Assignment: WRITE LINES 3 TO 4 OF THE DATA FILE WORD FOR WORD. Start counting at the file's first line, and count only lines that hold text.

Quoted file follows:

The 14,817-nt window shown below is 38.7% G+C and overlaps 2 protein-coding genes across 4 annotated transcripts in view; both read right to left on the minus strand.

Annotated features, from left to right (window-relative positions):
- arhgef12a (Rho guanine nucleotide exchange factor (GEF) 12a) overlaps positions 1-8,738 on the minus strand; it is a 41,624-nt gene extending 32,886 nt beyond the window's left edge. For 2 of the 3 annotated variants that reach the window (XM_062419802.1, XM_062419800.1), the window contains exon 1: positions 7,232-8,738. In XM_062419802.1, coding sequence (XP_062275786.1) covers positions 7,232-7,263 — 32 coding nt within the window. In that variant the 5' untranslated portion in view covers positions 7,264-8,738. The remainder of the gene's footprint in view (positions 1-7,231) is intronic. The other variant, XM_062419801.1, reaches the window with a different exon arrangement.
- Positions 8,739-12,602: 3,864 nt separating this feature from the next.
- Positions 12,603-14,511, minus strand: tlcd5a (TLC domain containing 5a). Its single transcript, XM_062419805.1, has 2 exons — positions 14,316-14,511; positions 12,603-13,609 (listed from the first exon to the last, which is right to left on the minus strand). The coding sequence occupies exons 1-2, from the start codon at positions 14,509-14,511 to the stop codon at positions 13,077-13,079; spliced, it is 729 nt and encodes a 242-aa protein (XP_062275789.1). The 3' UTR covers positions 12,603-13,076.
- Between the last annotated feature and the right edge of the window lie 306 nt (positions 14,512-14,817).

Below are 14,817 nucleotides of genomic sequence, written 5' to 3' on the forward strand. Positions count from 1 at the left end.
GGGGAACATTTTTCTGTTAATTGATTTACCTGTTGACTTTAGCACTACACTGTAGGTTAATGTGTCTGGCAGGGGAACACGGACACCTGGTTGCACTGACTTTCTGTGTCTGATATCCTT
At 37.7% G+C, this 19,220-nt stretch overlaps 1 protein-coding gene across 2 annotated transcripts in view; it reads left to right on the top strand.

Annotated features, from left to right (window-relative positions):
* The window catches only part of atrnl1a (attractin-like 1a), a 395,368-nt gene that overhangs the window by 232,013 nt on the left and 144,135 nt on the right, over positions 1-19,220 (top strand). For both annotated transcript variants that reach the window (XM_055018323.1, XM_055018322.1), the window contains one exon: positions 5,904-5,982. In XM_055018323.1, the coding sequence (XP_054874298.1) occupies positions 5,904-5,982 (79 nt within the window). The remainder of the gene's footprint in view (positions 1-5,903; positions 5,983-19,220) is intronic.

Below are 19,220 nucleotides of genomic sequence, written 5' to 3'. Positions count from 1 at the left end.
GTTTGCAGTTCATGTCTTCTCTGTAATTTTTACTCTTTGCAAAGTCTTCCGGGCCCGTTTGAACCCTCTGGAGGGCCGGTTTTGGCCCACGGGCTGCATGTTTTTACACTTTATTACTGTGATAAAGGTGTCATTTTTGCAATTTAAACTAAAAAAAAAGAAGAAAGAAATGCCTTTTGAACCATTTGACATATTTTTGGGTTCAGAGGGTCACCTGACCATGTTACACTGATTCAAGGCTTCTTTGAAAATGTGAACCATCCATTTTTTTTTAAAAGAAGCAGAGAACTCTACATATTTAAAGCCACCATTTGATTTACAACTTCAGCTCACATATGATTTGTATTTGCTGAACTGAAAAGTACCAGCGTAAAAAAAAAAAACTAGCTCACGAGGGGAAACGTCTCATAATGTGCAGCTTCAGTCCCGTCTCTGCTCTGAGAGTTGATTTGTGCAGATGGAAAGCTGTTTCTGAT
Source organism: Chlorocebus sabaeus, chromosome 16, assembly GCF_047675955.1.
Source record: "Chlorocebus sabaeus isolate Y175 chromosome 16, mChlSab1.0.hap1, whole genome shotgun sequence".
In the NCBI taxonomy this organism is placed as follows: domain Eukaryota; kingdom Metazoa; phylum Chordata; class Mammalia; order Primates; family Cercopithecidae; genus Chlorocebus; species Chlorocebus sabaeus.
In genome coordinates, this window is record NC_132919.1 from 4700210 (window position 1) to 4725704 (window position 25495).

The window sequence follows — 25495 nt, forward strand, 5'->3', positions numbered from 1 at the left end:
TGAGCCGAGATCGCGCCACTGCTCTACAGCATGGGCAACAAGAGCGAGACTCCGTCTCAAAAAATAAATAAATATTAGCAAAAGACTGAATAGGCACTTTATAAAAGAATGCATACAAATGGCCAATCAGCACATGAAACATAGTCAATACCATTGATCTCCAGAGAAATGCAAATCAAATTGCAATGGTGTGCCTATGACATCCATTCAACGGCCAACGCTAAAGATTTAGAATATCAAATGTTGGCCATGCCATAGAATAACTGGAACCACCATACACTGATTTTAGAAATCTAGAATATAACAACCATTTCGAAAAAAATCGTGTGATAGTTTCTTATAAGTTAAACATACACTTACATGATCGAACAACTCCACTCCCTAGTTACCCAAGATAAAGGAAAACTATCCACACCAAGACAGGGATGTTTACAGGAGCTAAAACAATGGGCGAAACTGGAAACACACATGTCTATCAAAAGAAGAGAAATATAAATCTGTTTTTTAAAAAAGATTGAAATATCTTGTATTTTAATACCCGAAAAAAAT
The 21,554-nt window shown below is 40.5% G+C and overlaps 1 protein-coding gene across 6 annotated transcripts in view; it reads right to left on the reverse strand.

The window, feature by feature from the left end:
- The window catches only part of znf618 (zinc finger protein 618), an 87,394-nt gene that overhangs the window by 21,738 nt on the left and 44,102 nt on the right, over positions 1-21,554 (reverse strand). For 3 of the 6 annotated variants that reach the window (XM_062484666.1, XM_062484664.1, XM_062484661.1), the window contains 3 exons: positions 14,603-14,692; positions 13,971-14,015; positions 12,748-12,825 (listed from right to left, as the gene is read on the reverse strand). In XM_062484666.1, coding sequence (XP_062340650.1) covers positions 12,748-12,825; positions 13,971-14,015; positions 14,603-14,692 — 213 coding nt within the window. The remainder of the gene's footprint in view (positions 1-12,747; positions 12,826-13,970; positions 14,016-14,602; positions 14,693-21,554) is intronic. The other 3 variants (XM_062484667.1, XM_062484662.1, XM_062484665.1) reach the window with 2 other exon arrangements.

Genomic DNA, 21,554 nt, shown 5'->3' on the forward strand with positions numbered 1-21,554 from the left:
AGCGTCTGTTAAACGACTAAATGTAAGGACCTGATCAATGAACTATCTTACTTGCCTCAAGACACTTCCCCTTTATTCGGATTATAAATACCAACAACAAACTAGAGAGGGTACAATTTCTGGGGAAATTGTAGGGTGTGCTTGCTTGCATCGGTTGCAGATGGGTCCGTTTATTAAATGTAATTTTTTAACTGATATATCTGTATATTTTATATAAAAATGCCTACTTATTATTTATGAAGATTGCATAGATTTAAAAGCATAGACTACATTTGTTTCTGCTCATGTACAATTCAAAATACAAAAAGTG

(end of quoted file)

- arhgef12a (Rho guanine nucleotide exchange factor (GEF) 12a) overlaps positions 1-8,738 on the minus strand; it is a 41,624-nt gene extending 32,886 nt beyond the window's left edge. For 2 of the 3 annotated variants that reach the window (XM_062419802.1, XM_062419800.1), the window contains exon 1: positions 7,232-8,738. In XM_062419802.1, coding sequence (XP_062275786.1) covers positions 7,232-7,263 — 32 coding nt within the window. In that variant the 5' untranslated portion in view covers positions 7,264-8,738. The remainder of the gene's footprint in view (positions 1-7,231) is intronic. The other variant, XM_062419801.1, reaches the window with a different exon arrangement.
- Positions 8,739-12,602: 3,864 nt separating this feature from the next.